Tinder will no longer ban people for using the app to fundraise for causes related to Black Lives Matter, a spokesperson said after an inquiry from BuzzFeed News.
The change comes as tens of millions of dollars have been raised for bail funds, Black Lives Matter, George Floyd's memorial fund, and many more causes protesting police violence against the Black community. In recent weeks, some people found an unexpected place to fundraise: Tinder.
More than a dozen people told BuzzFeed News they'd used Tinder to encourage their matches to make donations, sign petitions, and show up to protests.
Many of these people got suspended or banned from the app for doing so, with no explanation as to why. And when the company tweeted a statement May 31 saying they'd donated an unspecified amount to Black Lives Matter, some of those who were banned for their fundraising were left angry and confused at what they saw as hypocrisy.
After being contacted by BuzzFeed News, a Tinder spokesperson said the company supports Black Lives Matter and will stop banning people for using the app to fundraise for these causes.
"From time to time, our members use Tinder to engage with topics they care about," the spokesperson said. "And while our community guidelines state that we may remove accounts used for promotional purposes, we are dedicated to enforcing our guidelines in line with our values."
"We have voiced our support for the Black Lives Matter movement and want our platform to be a place where our members can do the same," the spokesperson added.
Tinder is now working to address account moderation issues with regard to these newly banned accounts. Anyone who believes they were wrongfully removed from the app over a fundraiser can email email@example.com.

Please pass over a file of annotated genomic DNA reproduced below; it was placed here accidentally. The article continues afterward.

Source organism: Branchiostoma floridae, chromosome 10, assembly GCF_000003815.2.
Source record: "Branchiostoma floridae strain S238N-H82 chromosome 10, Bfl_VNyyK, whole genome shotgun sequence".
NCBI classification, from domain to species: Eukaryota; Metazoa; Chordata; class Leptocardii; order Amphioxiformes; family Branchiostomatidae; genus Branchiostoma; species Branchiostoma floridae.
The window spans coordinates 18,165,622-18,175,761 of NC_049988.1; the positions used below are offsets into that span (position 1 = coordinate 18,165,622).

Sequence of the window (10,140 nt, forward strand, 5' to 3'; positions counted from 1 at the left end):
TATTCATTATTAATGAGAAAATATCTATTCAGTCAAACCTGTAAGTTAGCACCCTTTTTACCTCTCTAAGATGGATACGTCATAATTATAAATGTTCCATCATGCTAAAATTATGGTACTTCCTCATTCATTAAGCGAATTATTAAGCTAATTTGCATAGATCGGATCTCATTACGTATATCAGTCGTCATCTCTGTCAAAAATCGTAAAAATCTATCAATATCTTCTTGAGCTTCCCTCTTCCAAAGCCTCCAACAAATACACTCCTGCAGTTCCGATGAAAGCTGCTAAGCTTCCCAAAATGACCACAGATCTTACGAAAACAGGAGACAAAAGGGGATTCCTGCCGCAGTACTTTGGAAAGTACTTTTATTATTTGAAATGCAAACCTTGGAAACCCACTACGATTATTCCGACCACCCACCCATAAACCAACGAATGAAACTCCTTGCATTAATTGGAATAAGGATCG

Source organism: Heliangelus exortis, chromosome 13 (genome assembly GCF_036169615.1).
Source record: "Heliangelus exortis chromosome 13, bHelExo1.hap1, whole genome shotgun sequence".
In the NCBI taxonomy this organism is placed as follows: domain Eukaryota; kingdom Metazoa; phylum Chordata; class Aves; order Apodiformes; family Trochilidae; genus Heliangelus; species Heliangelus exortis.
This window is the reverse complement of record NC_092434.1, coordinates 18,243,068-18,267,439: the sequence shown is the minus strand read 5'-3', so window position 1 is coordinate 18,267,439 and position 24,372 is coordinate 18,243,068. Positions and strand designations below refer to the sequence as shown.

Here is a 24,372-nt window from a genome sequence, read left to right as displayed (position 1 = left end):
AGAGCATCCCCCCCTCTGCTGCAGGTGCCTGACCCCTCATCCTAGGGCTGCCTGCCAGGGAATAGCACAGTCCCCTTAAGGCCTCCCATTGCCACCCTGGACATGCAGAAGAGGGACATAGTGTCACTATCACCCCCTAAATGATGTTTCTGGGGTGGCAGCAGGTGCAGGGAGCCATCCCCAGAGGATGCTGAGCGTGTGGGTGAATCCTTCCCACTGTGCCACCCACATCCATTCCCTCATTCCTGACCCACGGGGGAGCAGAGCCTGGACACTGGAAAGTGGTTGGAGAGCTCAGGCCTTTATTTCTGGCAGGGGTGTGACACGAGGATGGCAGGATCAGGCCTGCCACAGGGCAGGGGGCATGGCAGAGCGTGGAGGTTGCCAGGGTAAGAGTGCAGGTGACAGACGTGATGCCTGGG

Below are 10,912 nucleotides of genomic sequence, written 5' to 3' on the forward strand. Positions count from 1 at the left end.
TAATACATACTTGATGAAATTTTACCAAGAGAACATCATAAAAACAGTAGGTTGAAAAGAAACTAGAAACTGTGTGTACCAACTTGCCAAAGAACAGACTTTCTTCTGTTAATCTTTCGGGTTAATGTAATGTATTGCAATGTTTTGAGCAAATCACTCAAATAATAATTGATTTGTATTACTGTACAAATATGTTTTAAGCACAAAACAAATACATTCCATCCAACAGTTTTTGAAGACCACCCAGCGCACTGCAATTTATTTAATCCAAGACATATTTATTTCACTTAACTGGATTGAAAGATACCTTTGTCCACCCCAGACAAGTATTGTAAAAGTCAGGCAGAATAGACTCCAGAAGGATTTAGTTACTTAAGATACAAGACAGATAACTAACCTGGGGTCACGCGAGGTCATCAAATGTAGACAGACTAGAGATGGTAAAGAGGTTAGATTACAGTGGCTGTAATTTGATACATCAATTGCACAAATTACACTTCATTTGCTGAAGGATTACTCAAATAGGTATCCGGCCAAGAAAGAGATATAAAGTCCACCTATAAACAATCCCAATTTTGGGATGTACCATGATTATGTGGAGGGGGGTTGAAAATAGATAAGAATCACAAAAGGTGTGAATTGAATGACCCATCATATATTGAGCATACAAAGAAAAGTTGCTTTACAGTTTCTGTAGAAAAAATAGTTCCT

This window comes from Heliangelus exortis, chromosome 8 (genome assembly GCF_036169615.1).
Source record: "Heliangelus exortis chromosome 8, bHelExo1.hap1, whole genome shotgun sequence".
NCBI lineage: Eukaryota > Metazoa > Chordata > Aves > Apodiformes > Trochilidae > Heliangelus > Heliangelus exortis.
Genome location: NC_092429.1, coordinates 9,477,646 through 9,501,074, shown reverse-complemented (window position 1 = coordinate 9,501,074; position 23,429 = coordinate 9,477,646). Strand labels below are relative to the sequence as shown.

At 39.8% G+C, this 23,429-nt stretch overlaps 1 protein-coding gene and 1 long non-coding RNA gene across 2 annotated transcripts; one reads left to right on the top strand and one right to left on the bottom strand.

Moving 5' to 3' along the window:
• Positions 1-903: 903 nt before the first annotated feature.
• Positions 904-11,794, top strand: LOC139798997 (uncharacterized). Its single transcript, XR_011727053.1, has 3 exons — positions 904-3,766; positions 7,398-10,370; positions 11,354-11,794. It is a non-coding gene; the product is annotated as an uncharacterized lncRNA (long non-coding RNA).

Several people said they got the fundraising idea after seeing a viral TikTok where Dakota Rouse, a 23-year-old in Chicago, told her matches to send her a screenshot of a donation as their opening line.
Rouse told BuzzFeed News she raised about $300 from around 20 matches, and she's been pleased to see so many other women do the same thing.
"My girlfriends and I have made jokes about how you could possibly swindle money from people on dating apps like Tinder, always in a joking matter of course, but then I thought, maybe this thought process could actually be put towards some good," Rouse said.
While Rouse's Tinder fundraising is still going strong, several people said they were banned from the app for doing the same thing.
Phillipa Mulholland, a 19-year-old in Sydney, Australia, told BuzzFeed News she was banned from the app after sending more than a dozen of her matches the link https://blacklivesmatters.carrd.co/. The website — a landing page with links to petitions, fundraisers, and other anti-racist resources — went massively viral after being posted by tons of celebrities, including Ellen DeGeneres and Alicia Keys.
Mulholland, who is Māori and Irish, thinks she may have been banned after one man she matched with said he'd reported her account and then proceeded to harass her with racist and sexist language.
"Tinder got in contact with me a day or so ago asking about my information so they can try and look into why I was banned, but they haven’t really got back to me so at the moment I’m still banned," Mulholland said.
Kenzie Davis, a 20-year-old in Brooklyn, told BuzzFeed News she didn't change her bio, but instead sent her matches messages asking them to donate to their local bail fund or Black Visions Collective. She estimates that she messaged about 150 people, and 42 said they actually donated.
She was briefly banned, but later had her account reinstated.
"Still not sure what terms I violated," Davis said.
In their bios, some people have hinted — either subtly or explicitly, some actually meaning it and some only in jest — that they would send nudes in exchange for proof of donation.
Alina, a 21-year-old from Germantown, Maryland, who asked that her last name not be used, set her bio as “if you donate $10 to a blm organization i’ll send hoe pics." She said she actually was planning on sending the aforementioned pics, but then she got banned.
"I didn’t have time to swipe because I was working, [and then] when I got on my break I was banned," Alina said. "I didn’t match with anyone after I changed my bio, but I do live close to an area where there is a lot of Trump supporters and I had my distance up to 100 miles, so I’m sure I had a few people report my account."
While nudity is banned on Tinder, according to their community guidelines, there is no explicit rule against saying you will send nudes on a different platform. The app does not allow you to send photos, so users typically exchange phone numbers or Snapchat names in order to do so.
A Tinder spokesperson said users would not be banned from the app if their bios offered nudes in exchange for donations — but the bios would be deleted.